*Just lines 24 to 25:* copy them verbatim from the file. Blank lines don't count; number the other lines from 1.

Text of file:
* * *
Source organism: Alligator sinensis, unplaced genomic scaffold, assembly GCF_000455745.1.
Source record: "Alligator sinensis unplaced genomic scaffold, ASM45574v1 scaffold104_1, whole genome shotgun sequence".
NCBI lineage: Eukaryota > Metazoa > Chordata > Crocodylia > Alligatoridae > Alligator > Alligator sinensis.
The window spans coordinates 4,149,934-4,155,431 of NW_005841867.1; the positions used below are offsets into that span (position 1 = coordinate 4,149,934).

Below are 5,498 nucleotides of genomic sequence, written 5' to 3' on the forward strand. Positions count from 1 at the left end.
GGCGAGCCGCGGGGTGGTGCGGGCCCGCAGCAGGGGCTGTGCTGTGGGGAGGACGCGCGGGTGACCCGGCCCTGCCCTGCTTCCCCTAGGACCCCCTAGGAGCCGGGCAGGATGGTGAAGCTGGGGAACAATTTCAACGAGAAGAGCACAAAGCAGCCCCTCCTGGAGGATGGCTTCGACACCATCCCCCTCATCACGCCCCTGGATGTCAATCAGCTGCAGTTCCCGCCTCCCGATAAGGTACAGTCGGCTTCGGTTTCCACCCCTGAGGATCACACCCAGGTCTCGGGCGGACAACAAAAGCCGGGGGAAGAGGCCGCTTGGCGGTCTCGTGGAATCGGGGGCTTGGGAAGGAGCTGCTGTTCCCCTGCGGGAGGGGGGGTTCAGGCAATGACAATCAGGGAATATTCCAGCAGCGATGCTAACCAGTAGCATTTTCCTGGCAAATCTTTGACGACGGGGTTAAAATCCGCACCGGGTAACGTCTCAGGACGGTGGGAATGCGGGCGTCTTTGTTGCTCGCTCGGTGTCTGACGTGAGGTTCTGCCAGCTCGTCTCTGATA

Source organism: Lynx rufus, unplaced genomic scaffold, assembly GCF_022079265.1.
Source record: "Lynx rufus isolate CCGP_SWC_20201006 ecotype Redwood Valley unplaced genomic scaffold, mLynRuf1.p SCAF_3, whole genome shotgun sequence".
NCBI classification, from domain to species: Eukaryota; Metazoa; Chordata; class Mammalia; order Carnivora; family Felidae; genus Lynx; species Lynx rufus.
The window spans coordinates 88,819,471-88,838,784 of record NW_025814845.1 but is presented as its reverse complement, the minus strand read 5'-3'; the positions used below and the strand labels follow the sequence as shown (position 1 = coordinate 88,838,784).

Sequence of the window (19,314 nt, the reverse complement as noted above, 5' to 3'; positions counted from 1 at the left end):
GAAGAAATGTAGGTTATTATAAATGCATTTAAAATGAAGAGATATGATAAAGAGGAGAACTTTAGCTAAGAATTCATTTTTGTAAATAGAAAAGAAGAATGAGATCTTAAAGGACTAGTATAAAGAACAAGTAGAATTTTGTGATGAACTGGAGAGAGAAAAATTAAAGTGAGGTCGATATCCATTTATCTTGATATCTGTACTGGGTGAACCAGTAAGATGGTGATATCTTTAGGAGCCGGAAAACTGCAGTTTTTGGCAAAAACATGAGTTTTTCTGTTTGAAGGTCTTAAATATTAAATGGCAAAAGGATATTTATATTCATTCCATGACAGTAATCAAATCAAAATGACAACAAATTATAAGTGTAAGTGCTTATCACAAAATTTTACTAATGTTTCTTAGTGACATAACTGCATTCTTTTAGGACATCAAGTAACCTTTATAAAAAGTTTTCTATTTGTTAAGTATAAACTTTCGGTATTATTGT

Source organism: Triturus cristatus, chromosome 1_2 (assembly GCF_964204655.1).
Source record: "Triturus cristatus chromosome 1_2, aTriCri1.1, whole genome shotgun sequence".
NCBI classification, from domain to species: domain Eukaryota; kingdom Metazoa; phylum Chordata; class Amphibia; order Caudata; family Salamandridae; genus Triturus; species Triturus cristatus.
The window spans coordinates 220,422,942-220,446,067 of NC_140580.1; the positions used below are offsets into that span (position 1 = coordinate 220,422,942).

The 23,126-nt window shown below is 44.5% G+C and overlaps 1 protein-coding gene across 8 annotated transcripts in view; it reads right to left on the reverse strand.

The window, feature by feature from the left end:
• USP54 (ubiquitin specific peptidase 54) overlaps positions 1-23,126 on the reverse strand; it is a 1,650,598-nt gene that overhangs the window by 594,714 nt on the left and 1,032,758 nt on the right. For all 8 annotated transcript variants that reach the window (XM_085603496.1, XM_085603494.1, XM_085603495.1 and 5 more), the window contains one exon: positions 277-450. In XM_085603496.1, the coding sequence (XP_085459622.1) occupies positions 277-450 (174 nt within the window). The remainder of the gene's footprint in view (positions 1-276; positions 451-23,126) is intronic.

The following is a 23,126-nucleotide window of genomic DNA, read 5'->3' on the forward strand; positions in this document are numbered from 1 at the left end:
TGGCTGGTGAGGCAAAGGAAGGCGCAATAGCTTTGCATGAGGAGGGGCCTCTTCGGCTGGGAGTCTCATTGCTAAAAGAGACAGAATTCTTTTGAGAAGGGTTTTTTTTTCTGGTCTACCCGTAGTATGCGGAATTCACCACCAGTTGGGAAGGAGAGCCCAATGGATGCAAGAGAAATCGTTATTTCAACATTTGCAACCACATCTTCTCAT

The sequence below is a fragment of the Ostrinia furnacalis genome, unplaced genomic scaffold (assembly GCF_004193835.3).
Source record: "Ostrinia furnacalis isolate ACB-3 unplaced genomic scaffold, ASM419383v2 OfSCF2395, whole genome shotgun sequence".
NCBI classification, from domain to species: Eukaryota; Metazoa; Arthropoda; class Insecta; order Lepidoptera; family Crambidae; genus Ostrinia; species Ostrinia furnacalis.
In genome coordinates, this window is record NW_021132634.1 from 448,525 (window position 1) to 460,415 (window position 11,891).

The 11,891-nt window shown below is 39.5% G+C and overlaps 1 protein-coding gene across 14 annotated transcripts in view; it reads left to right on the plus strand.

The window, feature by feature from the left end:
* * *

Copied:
NCBI classification, from domain to species: Eukaryota; Metazoa; Arthropoda; class Insecta; order Lepidoptera; family Crambidae; genus Ostrinia; species Ostrinia furnacalis.
In genome coordinates, this window is record NW_021132634.1 from 448,525 (window position 1) to 460,415 (window position 11,891).